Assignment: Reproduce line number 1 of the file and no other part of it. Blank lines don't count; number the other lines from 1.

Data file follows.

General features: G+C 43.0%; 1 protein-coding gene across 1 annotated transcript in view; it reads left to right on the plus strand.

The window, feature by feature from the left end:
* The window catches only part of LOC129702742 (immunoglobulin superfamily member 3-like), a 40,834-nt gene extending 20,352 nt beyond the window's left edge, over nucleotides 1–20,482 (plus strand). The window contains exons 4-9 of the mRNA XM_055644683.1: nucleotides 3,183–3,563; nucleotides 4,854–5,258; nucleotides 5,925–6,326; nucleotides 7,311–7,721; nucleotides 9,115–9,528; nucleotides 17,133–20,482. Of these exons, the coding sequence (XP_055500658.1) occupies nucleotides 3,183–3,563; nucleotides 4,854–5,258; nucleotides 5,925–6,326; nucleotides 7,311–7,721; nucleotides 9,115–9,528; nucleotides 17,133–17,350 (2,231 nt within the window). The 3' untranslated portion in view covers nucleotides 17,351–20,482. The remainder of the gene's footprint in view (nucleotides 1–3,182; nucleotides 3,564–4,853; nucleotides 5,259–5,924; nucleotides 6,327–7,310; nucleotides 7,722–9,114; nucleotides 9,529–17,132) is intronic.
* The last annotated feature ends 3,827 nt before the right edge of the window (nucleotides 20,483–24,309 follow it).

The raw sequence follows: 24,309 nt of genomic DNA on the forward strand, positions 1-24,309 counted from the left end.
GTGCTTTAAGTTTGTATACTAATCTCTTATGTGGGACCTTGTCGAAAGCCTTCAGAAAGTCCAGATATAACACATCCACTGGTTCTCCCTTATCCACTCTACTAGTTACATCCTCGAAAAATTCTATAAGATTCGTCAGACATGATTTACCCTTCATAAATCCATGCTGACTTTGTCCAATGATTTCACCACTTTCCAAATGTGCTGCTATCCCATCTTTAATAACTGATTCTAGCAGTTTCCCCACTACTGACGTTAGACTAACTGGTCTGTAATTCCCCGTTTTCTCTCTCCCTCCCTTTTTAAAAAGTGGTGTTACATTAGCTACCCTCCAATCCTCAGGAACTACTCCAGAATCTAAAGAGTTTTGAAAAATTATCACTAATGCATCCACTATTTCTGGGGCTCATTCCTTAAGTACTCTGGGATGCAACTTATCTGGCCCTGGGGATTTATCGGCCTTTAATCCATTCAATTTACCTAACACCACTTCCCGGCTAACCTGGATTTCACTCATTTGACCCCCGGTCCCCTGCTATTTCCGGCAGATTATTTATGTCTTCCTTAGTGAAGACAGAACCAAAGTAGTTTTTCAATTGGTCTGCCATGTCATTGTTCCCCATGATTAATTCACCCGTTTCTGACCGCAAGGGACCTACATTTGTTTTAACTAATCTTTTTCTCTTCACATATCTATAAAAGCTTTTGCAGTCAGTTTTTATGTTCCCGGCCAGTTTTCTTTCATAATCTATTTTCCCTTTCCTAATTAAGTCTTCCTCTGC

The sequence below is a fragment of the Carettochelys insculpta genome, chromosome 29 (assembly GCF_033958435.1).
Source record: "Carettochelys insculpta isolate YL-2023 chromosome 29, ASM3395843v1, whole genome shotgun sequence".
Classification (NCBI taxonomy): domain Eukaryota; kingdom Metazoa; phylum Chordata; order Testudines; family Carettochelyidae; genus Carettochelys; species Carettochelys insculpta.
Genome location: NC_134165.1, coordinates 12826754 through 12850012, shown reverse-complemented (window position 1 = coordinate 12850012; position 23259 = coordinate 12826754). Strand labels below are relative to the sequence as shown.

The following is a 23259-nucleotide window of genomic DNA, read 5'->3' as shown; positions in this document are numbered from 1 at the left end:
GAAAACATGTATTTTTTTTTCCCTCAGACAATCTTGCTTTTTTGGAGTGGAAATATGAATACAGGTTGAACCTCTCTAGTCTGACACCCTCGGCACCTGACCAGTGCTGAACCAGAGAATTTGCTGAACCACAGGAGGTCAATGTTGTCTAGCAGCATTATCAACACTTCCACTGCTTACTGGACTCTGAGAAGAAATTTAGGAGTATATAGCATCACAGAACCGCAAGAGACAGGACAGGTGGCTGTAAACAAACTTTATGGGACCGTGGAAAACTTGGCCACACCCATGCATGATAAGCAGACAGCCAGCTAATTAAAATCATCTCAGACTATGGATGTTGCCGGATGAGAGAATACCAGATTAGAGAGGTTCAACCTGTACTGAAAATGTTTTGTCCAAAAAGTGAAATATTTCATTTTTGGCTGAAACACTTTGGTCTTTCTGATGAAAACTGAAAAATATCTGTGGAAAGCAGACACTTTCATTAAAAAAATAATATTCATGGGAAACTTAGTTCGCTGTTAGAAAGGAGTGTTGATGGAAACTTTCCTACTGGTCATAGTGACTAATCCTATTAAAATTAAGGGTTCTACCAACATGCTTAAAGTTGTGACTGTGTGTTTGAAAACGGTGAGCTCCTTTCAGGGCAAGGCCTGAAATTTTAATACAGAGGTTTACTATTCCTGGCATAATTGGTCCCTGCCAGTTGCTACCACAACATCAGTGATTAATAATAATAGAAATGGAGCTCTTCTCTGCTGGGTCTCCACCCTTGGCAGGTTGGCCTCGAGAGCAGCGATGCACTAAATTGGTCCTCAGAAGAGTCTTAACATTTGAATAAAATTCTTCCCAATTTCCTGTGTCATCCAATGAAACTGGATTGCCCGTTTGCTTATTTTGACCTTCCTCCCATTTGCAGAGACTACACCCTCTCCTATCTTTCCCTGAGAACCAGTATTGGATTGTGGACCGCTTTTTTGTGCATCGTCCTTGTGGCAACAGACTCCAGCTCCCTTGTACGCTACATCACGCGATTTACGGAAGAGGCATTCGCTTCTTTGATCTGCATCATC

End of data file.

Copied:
General features: G+C 43.0%; 1 protein-coding gene across 1 annotated transcript in view; it reads left to right on the plus strand.